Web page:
Une exposition comme les autres
Aurélien Froment has put together for us two parallel situations.
In the white gallery (the play platform), he has created an installation that highlights an object while encouraging visitors to both handle it and offer their own comments. On a cross-ruled platform that visitors can sit around, he has placed a box containing his specially arranged version of ten of the twenty gifts devised by Friedrich Fröbel (the German teacher and educationalist who founded the first kindergarten in 1837 and designed one of the first systems of educational games).
All of Fröbel, as Froment sees it, is about projection: geometrical projection of a volume onto a flat surface, transformation of one thing into another, the role of speech and the place for interpretation. Our own reading of Fröbel is, according to Froment, a projection of ourselves. In this gallery the artist encourages us to handle things and create our own projections. At the end of the experience, we are invited to return the elements to their box. It is this gesture that serves as a conclusion for the short experiment.
In the dark gallery (the screening gallery), the artist brings out and renders legible what the venue ought to have been, i.e., a cinema. Le yoga par l’image (Yoga in Images) is screened from the projection booth. We find ourselves looking at a film that presents different seated positions for the body, whether passive or active, on the floor the way a yogi would sit, or on chairs whose design is more or less adapted to the body.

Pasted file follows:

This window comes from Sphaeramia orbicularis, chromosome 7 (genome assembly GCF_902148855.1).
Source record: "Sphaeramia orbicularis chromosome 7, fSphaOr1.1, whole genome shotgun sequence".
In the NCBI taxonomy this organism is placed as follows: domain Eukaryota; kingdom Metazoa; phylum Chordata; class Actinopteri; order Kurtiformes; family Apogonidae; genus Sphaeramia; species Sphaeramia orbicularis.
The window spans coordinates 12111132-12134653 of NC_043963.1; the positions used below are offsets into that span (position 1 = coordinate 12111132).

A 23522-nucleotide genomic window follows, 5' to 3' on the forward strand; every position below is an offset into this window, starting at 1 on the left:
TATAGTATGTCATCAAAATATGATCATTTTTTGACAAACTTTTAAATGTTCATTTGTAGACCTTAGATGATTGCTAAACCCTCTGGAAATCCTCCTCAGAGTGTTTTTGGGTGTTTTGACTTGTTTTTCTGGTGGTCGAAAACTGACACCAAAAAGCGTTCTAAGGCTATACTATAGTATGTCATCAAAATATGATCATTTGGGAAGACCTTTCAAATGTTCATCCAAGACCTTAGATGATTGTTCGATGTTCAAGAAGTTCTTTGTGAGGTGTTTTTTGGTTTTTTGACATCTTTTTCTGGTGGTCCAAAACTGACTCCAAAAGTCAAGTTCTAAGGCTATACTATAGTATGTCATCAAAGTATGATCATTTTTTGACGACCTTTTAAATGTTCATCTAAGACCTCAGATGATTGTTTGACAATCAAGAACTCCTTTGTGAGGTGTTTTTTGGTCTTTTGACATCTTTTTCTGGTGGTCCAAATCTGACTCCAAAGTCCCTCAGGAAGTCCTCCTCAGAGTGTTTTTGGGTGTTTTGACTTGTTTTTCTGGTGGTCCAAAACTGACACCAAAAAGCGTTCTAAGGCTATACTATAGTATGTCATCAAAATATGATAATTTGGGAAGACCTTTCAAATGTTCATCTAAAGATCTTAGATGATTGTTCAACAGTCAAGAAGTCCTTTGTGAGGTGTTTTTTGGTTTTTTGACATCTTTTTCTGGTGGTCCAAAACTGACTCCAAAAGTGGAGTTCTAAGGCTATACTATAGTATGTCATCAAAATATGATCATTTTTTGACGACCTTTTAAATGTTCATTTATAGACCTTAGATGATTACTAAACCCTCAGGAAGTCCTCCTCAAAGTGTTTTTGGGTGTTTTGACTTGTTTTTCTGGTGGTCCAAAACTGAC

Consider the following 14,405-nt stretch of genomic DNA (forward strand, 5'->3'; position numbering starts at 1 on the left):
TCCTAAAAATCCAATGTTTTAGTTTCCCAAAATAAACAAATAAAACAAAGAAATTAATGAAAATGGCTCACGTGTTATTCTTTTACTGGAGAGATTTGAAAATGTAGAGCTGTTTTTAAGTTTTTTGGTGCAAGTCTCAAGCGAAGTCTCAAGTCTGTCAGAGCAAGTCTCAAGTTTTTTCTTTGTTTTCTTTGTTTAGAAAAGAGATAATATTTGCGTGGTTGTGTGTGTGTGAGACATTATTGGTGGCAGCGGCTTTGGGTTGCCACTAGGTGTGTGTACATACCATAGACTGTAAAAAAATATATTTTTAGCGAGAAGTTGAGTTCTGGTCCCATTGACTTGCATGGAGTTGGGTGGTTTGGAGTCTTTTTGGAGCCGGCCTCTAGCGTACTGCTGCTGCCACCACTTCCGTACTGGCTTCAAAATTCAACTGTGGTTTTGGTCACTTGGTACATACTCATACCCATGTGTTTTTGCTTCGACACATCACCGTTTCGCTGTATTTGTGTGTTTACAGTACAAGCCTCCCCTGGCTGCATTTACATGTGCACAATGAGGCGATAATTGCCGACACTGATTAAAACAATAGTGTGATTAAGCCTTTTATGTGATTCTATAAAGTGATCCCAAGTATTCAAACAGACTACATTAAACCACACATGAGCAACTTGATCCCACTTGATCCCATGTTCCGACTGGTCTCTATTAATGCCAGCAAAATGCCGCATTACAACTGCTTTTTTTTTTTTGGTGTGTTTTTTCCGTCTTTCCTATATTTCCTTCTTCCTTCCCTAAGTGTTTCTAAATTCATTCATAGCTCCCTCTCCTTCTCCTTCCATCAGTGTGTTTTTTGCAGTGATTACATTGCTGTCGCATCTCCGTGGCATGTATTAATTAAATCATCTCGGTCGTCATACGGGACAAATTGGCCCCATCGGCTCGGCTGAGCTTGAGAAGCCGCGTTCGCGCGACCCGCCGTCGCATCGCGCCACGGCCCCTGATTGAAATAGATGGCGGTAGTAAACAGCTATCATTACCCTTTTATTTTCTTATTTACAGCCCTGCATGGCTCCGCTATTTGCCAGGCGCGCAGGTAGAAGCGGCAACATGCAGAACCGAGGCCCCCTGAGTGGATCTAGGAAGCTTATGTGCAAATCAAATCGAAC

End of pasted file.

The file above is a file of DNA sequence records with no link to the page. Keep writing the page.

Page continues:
These two pieces reflect Froment’s interest in language and transmission as well as his investigations into the distance that exists between an object and its description, and the ways an object can be presented and displayed.
Le yoga par l’image is a coproduction of the Pavilion, Leeds, and the Contemporary Art Center of Ivry—Crédac.
Special thanks to: Gill Park, William Rose, Stephen Gaughan
Film of the solo shows by Aurélien Froment and Jessica Warboys © Claire Le Restif / le Crédac
Born in 1976 in Angers, France.
Lives and works in Edimburgh, Scotland.
Media partners: Kaléidoscope, Le Journal des Arts